The Future of Human-Robot Interaction
Thursday continued with an afternoon session under the ‘Tech for Good’ banner. Professor Henny Admoni (Assistant Professor at CM’s Robotics Institute) and Professor Amy Webb (NYU’s Stern School of Business) discussed how autonomous technologies will impact every aspect of life in the future. Professor Admoni looked into how robots can safely and efficiently exist in the “complexity of our world,” moving beyond the factory to “deal with the fact that humans exist” around them. “Robots that are going to do a good job also need to understand people,” she said. Professor Admoni implored us to “think about the last time you cooked with another person,” using this example to highlight how tasks were delegated and safety ensured largely non-verbally. Admoni’s goal is to enable robots to understand these “complex, non-verbal communications,” so they can assist people in the necessary contexts - those with physical impairments or social and therapeutic situations, for example. A fascinating overview of how to “find new connections between how humans behave in a task and what the robot should actually do,” here, we saw autonomous tech developed not only for good but for the better: one that takes people into the equation from the start.
Accounting for Human Capital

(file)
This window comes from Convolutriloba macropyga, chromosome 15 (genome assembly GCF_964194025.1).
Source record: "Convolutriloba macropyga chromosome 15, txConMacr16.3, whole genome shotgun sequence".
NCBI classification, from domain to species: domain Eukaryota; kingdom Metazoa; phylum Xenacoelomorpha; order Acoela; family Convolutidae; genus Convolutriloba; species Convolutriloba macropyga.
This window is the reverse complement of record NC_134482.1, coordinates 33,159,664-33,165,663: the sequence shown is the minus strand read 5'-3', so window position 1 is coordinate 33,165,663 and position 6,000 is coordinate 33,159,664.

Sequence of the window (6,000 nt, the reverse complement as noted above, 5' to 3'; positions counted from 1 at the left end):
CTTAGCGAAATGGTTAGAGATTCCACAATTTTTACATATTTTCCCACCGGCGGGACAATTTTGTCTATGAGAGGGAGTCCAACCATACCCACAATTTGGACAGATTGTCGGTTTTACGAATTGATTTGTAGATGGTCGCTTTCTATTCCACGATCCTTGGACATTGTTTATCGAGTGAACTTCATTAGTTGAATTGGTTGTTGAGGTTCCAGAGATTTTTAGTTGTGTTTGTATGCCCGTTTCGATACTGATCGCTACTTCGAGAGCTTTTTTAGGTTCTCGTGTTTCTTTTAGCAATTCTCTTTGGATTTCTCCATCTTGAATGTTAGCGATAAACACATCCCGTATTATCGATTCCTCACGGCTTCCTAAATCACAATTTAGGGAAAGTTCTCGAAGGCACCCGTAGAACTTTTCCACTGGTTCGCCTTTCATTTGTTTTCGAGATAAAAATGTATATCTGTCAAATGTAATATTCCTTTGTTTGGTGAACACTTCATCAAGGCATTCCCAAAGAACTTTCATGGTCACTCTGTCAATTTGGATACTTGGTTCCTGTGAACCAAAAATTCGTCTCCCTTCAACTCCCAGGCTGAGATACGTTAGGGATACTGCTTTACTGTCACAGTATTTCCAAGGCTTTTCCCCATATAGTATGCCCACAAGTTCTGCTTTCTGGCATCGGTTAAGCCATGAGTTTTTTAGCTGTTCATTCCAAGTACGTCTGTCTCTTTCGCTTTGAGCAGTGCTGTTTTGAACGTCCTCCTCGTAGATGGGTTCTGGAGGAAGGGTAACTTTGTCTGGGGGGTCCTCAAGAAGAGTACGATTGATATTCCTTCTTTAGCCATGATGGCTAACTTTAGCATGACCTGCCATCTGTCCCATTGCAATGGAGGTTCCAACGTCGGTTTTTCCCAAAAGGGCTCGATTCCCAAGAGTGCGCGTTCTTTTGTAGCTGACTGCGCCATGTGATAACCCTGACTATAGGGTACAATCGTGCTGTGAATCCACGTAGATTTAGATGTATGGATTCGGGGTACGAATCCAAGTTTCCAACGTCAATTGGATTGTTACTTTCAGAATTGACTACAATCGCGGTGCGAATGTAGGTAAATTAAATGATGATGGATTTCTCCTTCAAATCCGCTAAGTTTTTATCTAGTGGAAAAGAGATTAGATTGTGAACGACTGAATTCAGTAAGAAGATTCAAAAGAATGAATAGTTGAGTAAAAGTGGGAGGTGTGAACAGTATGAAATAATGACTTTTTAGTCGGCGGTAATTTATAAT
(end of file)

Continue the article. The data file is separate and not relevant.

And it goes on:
A hotly-anticipated session for all who work in human resources, on Friday morning, Jonathan Haskel (Professor of Economics, Imperial College London), Alain Dehaze (CEO, Adecco Group AG), Christy Hoffman (General Secretary, UNI Global Union) and Amy Bernstein (Editor, Harvard Business Review Magazine) met to discuss an often lauded but rarely quantified asset - talent.
Transparency over a number of metrics and matters were key to accounting for capital, Hoffman said. “Injury rate, turnover rate, freedom of association, [and] course wages and benefits.” Transparency is also key so “investors who want information about this issue can have access to this data.”
When it comes to incentivizing workers, Alain Dehaze talked about training investment as a way to negotiate IR4.0 and assign value to human capital. In France this year, he said, they’ve tripled financial investment (100 million euros) into training 45,000 people.
Jonathan Haskel recognized the problem for accountants dealing with human capital, observing that “unlike a building or a vehicle, the ownership of the human capital asset is tricky.” But he warned against setting human capital value “to zero” because it was simply too hard to quantify, suggesting it was better to attempt assigning a value to human capital. “Rather than being precisely wrong, it’s better to be approximately right,” he added.
Hoffman added that the social aspect of human capital should be celebrated, looking at how people can become “an asset of the society,” she said, “rather than treating people like a car.” Training, transparency and the importance of putting in a little bit of effort were the key takeaways from this illuminating discussion.
Encompassing topics as diverse as human-robot interactions, different leadership styles, the future of mobility and the tricky job of quantifying human capital, many of the issues covered in these Davos sessions will also be up for discussion at the People Matters TechHR conference taking place in Singapore next month. For those seeking further conversation, we look forward to seeing you there!